Radical conservatives like David Horowitz and Daniel Pipes have privatized many of the techniques of the 1950s in their war against “Anti-American” professors. Both encourage students to “turn in” their professors for voicing opinions and harass campus organizations that bring in critical speakers. Horowitz published a book called The Professors: The 101 Most Dangerous Academics in America, and Pipes’ Campus Watch organization maintains a blacklist of professors who attempt to contextualize American policy in the Middle East in ways that criticize U.S. and Israeli policies. In this era of government-produced fake news stories with phony reporters, increased surveillance, and close links between private sector neo-conservatives like Horowitz and government agencies, it is not unlikely that similar lists of “potentially dangerous” academics will once again be maintained in secret, as they were in the 1950s.
Horowitz has a particular animus for anthropology. Echoing Murdock, he claims that the field has been completely “taken over” and “destroyed” by a cabal of Marxists: “You can tell from my book that you do not want your student going into any cultural anthropology course or department” (Steigerwald 2006). Horowitz also repeats Murdock’s claim that radical anthropologists have replaced “objective science” with activism and “opinion.” As Murdock wrote to Hoover in 1949, “anthropology has hitherto been one of the most objective and least politically tainted” of the social sciences” (Price: 72). This distinction effectively silences anthropologists. The major points of scientific consensus in the field—that race is not a biological category, that conflict and inequality are not inevitable, that culture is dynamic and complex—imply a perspective on world events, just as findings in Climatology impel scientists to speak out against misstatements of fact by public officials. But, as soon as anthropologists apply our scientific findings to the actual world—that is, as soon as we do our job—we may find ourselves blacklisted as “activists” who have betrayed the neutrality of objective science.
It is clear that conservatives like Horowitz and Lieberman are only concerned with certain scientific findings. In Hoover’s day, the anthropological position on race trumped all others. Today, race is joined by the other issues described in the books discussed in this essay, as well as issues like sexuality and marriage. Thus, the American Anthropological Association recently released a “Statement on Marriage and the Family” asserting that:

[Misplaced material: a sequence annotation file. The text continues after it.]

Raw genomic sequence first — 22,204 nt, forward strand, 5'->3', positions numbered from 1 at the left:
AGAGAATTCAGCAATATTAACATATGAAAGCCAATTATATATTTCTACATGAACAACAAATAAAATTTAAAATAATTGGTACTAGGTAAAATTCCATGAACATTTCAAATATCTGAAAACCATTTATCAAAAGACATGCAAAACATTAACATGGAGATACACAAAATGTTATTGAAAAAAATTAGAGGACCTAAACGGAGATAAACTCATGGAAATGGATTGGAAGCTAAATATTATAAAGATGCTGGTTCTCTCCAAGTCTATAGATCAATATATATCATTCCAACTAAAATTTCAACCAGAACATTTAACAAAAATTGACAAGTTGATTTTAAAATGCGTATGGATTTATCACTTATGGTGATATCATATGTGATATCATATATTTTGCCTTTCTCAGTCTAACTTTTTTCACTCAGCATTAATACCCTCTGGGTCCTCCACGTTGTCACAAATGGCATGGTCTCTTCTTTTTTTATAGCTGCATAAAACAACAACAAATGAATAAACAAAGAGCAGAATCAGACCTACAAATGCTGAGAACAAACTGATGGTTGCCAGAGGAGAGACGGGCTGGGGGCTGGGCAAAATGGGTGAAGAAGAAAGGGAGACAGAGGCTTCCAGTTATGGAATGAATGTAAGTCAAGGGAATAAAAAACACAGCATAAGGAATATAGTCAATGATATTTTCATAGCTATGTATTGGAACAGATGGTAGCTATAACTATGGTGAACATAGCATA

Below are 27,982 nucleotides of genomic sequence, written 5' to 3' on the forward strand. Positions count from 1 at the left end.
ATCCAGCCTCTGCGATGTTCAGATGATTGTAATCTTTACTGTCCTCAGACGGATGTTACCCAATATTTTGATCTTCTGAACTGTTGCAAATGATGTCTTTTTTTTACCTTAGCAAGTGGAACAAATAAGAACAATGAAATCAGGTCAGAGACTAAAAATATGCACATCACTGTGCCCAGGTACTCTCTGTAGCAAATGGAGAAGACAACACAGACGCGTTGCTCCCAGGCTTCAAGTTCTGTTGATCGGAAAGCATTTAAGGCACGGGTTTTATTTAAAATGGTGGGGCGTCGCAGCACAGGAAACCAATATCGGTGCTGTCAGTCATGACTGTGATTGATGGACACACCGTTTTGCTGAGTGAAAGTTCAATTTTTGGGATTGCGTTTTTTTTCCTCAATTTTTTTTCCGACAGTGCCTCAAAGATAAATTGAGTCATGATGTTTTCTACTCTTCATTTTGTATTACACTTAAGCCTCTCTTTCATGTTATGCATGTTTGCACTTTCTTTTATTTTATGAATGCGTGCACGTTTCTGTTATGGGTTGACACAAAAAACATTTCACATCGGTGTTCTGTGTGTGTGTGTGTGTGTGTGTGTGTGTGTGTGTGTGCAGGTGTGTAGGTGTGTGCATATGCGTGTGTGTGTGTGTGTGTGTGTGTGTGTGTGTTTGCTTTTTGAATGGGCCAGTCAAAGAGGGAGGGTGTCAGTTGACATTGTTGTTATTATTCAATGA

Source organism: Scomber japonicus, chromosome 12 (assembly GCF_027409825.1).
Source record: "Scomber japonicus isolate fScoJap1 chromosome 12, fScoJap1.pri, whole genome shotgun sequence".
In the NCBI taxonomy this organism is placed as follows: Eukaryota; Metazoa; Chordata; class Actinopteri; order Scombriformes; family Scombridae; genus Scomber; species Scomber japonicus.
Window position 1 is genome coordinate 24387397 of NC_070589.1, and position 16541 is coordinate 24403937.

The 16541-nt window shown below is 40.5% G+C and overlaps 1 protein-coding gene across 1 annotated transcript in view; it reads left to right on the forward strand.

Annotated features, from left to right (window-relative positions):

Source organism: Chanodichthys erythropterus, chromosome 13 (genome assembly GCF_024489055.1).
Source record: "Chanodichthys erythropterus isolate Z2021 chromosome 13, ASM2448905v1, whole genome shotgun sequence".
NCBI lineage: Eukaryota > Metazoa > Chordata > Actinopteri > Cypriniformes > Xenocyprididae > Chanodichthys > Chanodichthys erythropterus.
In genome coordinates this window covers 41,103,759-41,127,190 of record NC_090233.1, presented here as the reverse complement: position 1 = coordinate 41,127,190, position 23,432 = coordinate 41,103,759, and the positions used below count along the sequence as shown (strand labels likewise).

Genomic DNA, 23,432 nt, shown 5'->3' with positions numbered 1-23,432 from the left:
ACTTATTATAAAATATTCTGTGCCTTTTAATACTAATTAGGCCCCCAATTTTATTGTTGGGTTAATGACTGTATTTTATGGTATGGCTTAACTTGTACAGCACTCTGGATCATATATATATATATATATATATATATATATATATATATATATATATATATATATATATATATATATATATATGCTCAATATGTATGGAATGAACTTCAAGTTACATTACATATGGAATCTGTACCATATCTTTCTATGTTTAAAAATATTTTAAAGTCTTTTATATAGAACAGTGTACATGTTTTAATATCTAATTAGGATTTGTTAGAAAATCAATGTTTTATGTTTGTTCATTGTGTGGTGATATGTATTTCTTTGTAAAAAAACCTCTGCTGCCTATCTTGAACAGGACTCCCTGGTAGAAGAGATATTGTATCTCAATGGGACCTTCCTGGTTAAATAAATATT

The results of more than a century of anthropological research on households, kinship relationships, and families, across cultures and through time, provide no support whatsoever for the view that either civilization or viable social orders depend upon marriage as an exclusively heterosexual institution. Rather, anthropological research supports the conclusion that a vast array of family types, including families built upon same-sex partnerships, can contribute to stable and humane societies (American Anthropological Association 2004).
Statements like these imply a certain position on political issues such as the proposed constitutional amendment banning gay marriage, but they do not, as conservatives assert, necessarily imply that the political position motivated the scientific findings. Yet, making this connection can immediately cause the speaker to become labeled as a partisan “activist” rather than a neutral scientist. Hoover did not care about anthropologists and other scientists who quietly published disconcerting, even Marxist, analyses in obscure journals. It was only when the obvious connections between these analyses and the real world are pointed out to a wider audience that the apparatus of repression was activated.
The authors of Why America’s Top Pundits are Wrong and Anthropologists in the Public Sphere make an excellent start towards challenging these assumptions that validate the unsupported stereotypes and hype of the pundits, while disqualifying the fruit of 100 years of research and debate as “opinion.” Rather than being cowed by the label of “dangerous,” they have embraced it, and tried to show how their research can be dangerous to the glib defenders of social inequality and militarism. However, their effectiveness may be limited by the structural factors that they ignore but Price stresses in Threatening Anthropology—the unequal playing field of the mass media, and the willingness of government to intervene to promote certain perspectives and silence others.
Abu-Lughod, Lila. 1991. “Writing Against Culture,” in Richard Fox (ed.), Recapturing
Anthropology: Writing in the Present. Santa Fe: School of American Research Press.
American Anthropological Association. 2004. “Statement on Marriage and the Family from the
American Anthropological Association.” Website: http://www.aaanet.org/stmts/marriage.htm
Feinberg, Ben. 2002. “What Students Do not Learn Abroad.” Chronicle of Higher Education.
Horowitz, David. 2006. The Professors: The 101 Most Dangerous Academics in America.
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Steigerwald, Bill. 2006. “Taking on the Campus Left.” FrontPageMagazine. Website:
Wolf, Eric R. 1982. Europe and the People Without History. Berkeley: University of California Press.